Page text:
Zambia : Shiwa Ng'andu
Shiwa Ng'andu is the English Mansion House built in remote central Zambia by an eccentric English man and depicted in the book 'The Africa House' by Christina Lamb. Sir Stewart Gore Brown, working for the colonial government in 1914 set out with 30 porters on foot and by canoe to find a place to call home. In the middle of Zambia he came across his ideal spot but it was many years later that he returned to build Shiwa House.
In Colonial times it had been an oasis for travellers on the Great North Road, a place where hospitality was never refused; and this little bit of England in Africa never ceased to impress its visitors. Sir Stewart died on 8 August 1967 and Shiwa fell into disrepair however in November of 1999, Charles Harvey, the eldest grandson of Sir Stewart, and his wife Jo and children Tom and Emma, bought the house and estate from other family members and began the renovation to its former glory.
Shiwa House has finally opened for house guests and day visitors, at present the house can accommodate 4-5 couples with en-suite bathrooms. All rooms are simple with original hardwood furnishings and paintings. Fireplaces are lit every night and the atmosphere at Shiwa is unique. The food is good simple and wholesome, fresh bread is made daily and the stunning gardens are kept in their former glory. Guests have a complete run of the house and many spend time enjoying the library among Sir Stewarts book and record collections and in the archives.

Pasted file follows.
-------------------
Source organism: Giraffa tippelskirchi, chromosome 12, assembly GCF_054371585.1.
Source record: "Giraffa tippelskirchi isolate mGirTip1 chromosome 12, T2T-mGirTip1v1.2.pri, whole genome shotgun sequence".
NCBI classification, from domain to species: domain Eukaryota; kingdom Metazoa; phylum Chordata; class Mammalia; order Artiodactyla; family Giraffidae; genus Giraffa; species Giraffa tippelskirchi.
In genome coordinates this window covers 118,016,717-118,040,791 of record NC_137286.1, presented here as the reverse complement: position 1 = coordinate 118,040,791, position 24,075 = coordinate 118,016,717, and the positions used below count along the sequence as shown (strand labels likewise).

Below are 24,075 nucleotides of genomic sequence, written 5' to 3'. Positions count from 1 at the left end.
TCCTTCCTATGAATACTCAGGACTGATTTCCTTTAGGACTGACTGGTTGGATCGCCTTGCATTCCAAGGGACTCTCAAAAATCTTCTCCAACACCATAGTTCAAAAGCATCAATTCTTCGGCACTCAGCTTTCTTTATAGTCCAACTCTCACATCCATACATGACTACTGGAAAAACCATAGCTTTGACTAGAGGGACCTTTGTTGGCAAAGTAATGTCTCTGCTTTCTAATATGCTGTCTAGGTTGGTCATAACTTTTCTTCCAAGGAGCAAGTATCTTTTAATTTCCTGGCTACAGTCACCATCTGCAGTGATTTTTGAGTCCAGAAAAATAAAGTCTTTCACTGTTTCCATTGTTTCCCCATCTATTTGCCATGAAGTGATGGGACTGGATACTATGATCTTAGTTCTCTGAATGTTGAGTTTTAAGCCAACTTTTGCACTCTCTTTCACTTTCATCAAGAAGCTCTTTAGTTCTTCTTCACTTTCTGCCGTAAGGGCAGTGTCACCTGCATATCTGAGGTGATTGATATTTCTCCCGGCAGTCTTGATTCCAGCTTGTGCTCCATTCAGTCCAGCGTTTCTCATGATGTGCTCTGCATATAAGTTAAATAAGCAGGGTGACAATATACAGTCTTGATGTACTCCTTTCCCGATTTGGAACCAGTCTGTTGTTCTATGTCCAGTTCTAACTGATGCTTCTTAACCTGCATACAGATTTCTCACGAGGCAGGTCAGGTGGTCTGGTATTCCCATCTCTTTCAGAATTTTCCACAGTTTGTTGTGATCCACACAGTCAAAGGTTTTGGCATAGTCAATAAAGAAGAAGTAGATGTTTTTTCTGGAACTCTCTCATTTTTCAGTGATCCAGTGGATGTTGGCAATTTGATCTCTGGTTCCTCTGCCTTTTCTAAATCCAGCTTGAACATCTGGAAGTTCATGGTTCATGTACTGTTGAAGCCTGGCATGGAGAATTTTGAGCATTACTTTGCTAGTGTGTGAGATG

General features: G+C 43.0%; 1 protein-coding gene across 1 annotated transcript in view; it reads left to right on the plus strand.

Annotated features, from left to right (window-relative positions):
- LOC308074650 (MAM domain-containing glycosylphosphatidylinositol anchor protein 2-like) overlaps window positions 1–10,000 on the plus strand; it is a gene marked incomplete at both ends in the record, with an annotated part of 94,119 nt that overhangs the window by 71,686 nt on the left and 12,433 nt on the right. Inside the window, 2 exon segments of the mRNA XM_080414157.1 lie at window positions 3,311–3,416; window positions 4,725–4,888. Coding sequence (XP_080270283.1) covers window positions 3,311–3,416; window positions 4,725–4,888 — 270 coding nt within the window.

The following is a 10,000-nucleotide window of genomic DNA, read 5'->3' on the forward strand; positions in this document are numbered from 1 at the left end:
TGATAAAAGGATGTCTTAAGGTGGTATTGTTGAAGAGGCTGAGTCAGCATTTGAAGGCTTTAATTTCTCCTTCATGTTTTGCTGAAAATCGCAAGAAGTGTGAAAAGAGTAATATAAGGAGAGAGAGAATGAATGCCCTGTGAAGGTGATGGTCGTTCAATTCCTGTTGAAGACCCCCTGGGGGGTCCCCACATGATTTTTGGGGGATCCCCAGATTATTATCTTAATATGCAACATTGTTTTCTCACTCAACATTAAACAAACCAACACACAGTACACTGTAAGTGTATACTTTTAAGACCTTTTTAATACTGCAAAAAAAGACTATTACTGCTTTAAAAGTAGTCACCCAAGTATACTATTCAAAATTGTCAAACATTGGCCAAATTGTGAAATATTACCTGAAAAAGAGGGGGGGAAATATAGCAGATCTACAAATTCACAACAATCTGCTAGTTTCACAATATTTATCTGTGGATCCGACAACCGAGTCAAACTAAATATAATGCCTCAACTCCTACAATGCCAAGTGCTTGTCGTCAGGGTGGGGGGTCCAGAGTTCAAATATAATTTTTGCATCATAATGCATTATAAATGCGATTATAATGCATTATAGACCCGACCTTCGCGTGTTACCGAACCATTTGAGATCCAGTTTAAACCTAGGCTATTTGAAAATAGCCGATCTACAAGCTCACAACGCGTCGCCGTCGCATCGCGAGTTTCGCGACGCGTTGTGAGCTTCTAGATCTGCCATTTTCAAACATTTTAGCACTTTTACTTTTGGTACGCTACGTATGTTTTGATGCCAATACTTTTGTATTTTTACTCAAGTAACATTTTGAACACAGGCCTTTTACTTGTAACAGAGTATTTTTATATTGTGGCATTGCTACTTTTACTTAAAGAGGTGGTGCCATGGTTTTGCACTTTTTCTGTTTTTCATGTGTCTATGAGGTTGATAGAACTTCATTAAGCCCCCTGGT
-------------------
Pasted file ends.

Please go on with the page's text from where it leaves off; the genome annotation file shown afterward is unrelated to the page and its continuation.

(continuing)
There are many exciting activities to choose from with game viewing, boating on the lake, fishing, superb bird watching, horse riding for the experienced, river walks, historical drives, traditional dugout trips across the lake, walking, trips to Kapishya Hot Springs, meeting the people on the estate, visiting the schools and hospital and on going projects.
Shiwa is an extraordinary piece of Zambian history, a beautiful area and a must for anyone who has read 'The Africa House'.